Written by Gianfranco D'Aversa.


Template Gallery is a useful Google Doc add-on for teachers and students. It provides you with a variety of professionally designed templates for your documents and spreadsheets. Most of these templates are not available in Google Drive’s public gallery. Examples of the templates provided by this add-on include: calendars, schedules, invoices, time sheets, budgeting tools, letters, resumes, financial calculators, and more.

To use Template Gallery, you need to install the extension from this page. Once installed you can then browse through the gallery.”When you find a template you want to use, click on the Copy to Google Drive button and the add-on will save a copy of the template into the root folder of your Google Drive.”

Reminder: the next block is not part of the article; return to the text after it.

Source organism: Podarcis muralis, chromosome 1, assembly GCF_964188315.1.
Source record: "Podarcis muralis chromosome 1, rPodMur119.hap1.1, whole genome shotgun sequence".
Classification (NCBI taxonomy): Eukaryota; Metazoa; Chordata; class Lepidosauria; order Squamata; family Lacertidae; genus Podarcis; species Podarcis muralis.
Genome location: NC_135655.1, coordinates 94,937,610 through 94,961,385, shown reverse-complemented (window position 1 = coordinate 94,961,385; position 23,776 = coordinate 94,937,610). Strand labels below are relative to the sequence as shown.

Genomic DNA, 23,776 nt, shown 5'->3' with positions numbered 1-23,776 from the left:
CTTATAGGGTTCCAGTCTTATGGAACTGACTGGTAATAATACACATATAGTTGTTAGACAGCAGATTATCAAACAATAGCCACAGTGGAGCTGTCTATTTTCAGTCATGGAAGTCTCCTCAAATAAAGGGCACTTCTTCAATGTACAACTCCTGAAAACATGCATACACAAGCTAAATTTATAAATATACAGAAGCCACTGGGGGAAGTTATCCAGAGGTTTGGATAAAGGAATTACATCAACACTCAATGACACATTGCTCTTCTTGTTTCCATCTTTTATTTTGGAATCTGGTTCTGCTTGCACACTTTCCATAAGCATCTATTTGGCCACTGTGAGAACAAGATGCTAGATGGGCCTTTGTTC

A Google drive tool to insert different accents in your docs

Written by Gianfranco D'Aversa.


Easy Accents is definitely a must have Google Docs add-on for students, teachers, educators and anyone else who write using different language formats. Easy Accents enables you to easily insert accents for different languages directly into your Google Doc. The add-on supports a wide variety of accents that include: Esperanto Finnish, French, German, Hungarian, Icelandic, Māori, Português, Sámi, Spanish to mention a few. And only recently Easy Accents added a new feature that lets you insert capital accents in your docs.